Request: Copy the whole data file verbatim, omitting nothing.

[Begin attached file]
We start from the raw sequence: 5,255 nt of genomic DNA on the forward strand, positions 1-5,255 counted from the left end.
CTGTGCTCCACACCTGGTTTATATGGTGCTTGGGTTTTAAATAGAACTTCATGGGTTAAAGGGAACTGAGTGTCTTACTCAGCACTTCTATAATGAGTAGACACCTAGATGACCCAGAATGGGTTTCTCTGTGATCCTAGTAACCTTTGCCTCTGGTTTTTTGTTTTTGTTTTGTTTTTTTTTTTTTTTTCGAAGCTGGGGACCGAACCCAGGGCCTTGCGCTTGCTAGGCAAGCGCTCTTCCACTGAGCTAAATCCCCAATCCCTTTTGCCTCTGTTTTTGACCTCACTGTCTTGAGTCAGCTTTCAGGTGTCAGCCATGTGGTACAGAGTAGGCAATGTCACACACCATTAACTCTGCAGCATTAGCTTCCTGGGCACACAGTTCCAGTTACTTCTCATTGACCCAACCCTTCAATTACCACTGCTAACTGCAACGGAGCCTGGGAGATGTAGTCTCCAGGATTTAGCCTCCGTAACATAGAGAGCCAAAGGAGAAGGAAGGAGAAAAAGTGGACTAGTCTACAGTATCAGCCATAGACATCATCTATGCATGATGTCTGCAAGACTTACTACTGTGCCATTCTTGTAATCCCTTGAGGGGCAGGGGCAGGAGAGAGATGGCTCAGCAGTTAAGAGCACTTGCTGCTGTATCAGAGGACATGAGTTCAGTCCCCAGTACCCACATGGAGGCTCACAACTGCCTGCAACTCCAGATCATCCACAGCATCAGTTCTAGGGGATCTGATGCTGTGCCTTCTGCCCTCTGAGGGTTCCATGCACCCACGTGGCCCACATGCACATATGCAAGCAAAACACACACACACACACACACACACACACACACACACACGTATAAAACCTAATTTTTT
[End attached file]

We start from the raw sequence: 5,255 nt of genomic DNA on the forward strand, positions 1-5,255 counted from the left end.
CTGTGCTCCACACCTGGTTTATATGGTGCTTGGGTTTTAAATAGAACTTCATGGGTTAAAGGGAACTGAGTGTCTTACTCAGCACTTCTATAATGAGTAGACACCTAGATGACCCAGAATGGGTTTCTCTGTGATCCTAGTAACCTTTGCCTCTGGTTTTTTGTTTTTGTTTTGTTTTTTTTTTTTTTTTCGAAGCTGGGGACCGAACCCAGGGCCTTGCGCTTGCTAGGCAAGCGCTCTTCCACTGAGCTAAATCCCCAATCCCTTTTGCCTCTGTTTTTGACCTCACTGTCTTGAGTCAGCTTTCAGGTGTCAGCCATGTGGTACAGAGTAGGCAATGTCACACACCATTAACTCTGCAGCATTAGCTTCCTGGGCACACAGTTCCAGTTACTTCTCATTGACCCAACCCTTCAATTACCACTGCTAACTGCAACGGAGCCTGGGAGATGTAGTCTCCAGGATTTAGCCTCCGTAACATAGAGAGCCAAAGGAGAAGGAAGGAGAAAAAGTGGACTAGTCTACAGTATCAGCCATAGACATCATCTATGCATGATGTCTGCAAGACTTACTACTGTGCCATTCTTGTAATCCCTTGAGGGGCAGGGGCAGGAGAGAGATGGCTCAGCAGTTAAGAGCACTTGCTGCTGTATCAGAGGACATGAGTTCAGTCCCCAGTACCCACATGGAGGCTCACAACTGCCTGCAACTCCAGATCATCCACAGCATCAGTTCTAGGGGATCTGATGCTGTGCCTTCTGCCCTCTGAGGGTTCCATGCACCCACGTGGCCCACATGCACATATGCAAGCAAAACACACACACACACACACACACACACACACACACACACGTATAAAACCTAATTTTTT